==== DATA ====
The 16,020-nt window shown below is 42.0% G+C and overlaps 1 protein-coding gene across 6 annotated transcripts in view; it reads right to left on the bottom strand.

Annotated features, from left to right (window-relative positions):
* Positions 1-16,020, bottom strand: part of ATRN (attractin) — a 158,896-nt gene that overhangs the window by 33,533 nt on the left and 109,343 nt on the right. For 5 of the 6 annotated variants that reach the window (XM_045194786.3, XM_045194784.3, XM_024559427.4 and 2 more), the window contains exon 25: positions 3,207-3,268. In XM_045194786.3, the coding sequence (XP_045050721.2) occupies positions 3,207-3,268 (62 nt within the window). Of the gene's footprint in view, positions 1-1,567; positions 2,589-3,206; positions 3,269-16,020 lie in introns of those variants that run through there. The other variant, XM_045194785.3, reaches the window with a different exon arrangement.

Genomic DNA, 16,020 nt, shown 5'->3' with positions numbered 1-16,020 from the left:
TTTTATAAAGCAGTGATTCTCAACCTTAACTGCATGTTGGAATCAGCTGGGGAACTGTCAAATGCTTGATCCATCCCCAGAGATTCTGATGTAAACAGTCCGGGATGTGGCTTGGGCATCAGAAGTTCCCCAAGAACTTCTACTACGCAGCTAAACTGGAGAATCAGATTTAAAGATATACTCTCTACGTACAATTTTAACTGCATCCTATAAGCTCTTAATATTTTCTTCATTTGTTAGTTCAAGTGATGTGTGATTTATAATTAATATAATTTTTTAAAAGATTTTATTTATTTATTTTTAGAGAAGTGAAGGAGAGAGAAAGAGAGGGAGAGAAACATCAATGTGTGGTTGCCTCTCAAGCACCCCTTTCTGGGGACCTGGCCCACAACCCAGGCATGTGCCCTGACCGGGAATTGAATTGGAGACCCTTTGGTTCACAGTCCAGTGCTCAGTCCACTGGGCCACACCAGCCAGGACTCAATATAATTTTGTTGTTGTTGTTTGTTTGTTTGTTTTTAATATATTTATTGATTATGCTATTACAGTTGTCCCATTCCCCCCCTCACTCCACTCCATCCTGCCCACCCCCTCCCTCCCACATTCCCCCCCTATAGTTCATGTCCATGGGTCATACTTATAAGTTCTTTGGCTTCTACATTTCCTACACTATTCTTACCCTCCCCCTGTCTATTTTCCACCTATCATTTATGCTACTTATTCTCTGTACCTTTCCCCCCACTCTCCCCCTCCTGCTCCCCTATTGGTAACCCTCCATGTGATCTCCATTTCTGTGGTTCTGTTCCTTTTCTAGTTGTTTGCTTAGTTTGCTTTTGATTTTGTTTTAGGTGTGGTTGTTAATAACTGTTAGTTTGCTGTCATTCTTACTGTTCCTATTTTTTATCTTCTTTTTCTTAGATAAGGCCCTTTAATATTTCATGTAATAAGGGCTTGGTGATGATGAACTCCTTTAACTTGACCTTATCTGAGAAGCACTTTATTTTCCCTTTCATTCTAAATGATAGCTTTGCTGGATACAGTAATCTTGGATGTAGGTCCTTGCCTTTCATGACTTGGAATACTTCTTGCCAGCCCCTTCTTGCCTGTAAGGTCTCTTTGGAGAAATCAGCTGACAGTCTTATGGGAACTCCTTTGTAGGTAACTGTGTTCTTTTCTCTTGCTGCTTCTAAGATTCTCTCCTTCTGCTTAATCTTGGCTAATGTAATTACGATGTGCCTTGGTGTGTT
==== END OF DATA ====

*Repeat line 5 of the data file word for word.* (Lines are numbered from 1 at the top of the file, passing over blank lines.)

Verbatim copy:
TTTTATAAAGCAGTGATTCTCAACCTTAACTGCATGTTGGAATCAGCTGGGGAACTGTCAAATGCTTGATCCATCCCCAGAGATTCTGATGTAAACAGTCCGGGATGTGGCTTGGGCATCAGAAGTTCCCCAAGAACTTCTACTACGCAGCTAAACTGGAGAATCAGATTTAAAGATATACTCTCTACGTACAATTTTAACTGCATCCTATAAGCTCTTAATATTTTCTTCATTTGTTAGTTCAAGTGATGTGTGATTTATAATTAATATAATTTTTTAAAAGATTTTATTTATTTATTTTTAGAGAAGTGAAGGAGAGAGAAAGAGAGGGAGAGAAACATCAATGTGTGGTTGCCTCTCAAGCACCCCTTTCTGGGGACCTGGCCCACAACCCAGGCATGTGCCCTGACCGGGAATTGAATTGGAGACCCTTTGGTTCACAGTCCAGTGCTCAGTCCACTGGGCCACACCAGCCAGGACTCAATATAATTTTGTTGTTGTTGTTTGTTTGTTTGTTTTTAATATATTTATTGATTATGCTATTACAGTTGTCCCATTCCCCCCCTCACTCCACTCCATCCTGCCCACCCCCTCCCTCCCACATTCCCCCCCTATAGTTCATGTCCATGGGTCATACTTATAAGTTCTTTGGCTTCTACATTTCCTACACTATTCTTACCCTCCCCCTGTCTATTTTCCACCTATCATTTATGCTACTTATTCTCTGTACCTTTCCCCCCACTCTCCCCCTCCTGCTCCCCTATTGGTAACCCTCCATGTGATCTCCATTTCTGTGGTTCTGTTCCTTTTCTAGTTGTTTGCTTAGTTTGCTTTTGATTTTGTTTTAGGTGTGGTTGTTAATAACTGTTAGTTTGCTGTCATTCTTACTGTTCCTATTTTTTATCTTCTTTTTCTTAGATAAGGCCCTTTAATATTTCATGTAATAAGGGCTTGGTGATGATGAACTCCTTTAACTTGACCTTATCTGAGAAGCACTTTATTTTCCCTTTCATTCTAAATGATAGCTTTGCTGGATACAGTAATCTTGGATGTAGGTCCTTGCCTTTCATGACTTGGAATACTTCTTGCCAGCCCCTTCTTGCCTGTAAGGTCTCTTTGGAGAAATCAGCTGACAGTCTTATGGGAACTCCTTTGTAGGTAACTGTGTTCTTTTCTCTTGCTGCTTCTAAGATTCTCTCCTTCTGCTTAATCTTGGCTAATGTAATTACGATGTGCCTTGGTGTGTT